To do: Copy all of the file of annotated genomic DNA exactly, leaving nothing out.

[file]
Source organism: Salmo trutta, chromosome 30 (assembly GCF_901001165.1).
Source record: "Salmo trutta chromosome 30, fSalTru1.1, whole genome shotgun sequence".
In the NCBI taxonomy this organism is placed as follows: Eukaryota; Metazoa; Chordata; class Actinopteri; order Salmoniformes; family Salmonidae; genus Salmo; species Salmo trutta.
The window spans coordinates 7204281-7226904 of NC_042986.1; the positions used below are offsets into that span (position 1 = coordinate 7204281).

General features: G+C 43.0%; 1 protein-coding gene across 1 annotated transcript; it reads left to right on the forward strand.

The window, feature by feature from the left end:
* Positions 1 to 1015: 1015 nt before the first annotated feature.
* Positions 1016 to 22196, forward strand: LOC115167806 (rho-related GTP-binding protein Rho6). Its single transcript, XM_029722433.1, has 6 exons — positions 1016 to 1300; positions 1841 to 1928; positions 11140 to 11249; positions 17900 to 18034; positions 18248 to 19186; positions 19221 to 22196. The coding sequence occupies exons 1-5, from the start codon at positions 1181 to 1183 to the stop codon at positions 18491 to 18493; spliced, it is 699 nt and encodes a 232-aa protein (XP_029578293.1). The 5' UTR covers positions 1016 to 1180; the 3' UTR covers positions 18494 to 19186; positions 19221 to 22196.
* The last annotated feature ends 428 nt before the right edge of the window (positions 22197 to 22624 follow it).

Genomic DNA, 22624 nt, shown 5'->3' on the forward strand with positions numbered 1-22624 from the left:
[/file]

Source organism: Salmo trutta, chromosome 30 (assembly GCF_901001165.1).
Source record: "Salmo trutta chromosome 30, fSalTru1.1, whole genome shotgun sequence".
In the NCBI taxonomy this organism is placed as follows: Eukaryota; Metazoa; Chordata; class Actinopteri; order Salmoniformes; family Salmonidae; genus Salmo; species Salmo trutta.
The window spans coordinates 7204281-7226904 of NC_042986.1; the positions used below are offsets into that span (position 1 = coordinate 7204281).

General features: G+C 43.0%; 1 protein-coding gene across 1 annotated transcript; it reads left to right on the forward strand.

The window, feature by feature from the left end:
* Positions 1 to 1015: 1015 nt before the first annotated feature.
* Positions 1016 to 22196, forward strand: LOC115167806 (rho-related GTP-binding protein Rho6). Its single transcript, XM_029722433.1, has 6 exons — positions 1016 to 1300; positions 1841 to 1928; positions 11140 to 11249; positions 17900 to 18034; positions 18248 to 19186; positions 19221 to 22196. The coding sequence occupies exons 1-5, from the start codon at positions 1181 to 1183 to the stop codon at positions 18491 to 18493; spliced, it is 699 nt and encodes a 232-aa protein (XP_029578293.1). The 5' UTR covers positions 1016 to 1180; the 3' UTR covers positions 18494 to 19186; positions 19221 to 22196.
* The last annotated feature ends 428 nt before the right edge of the window (positions 22197 to 22624 follow it).

Genomic DNA, 22624 nt, shown 5'->3' on the forward strand with positions numbered 1-22624 from the left: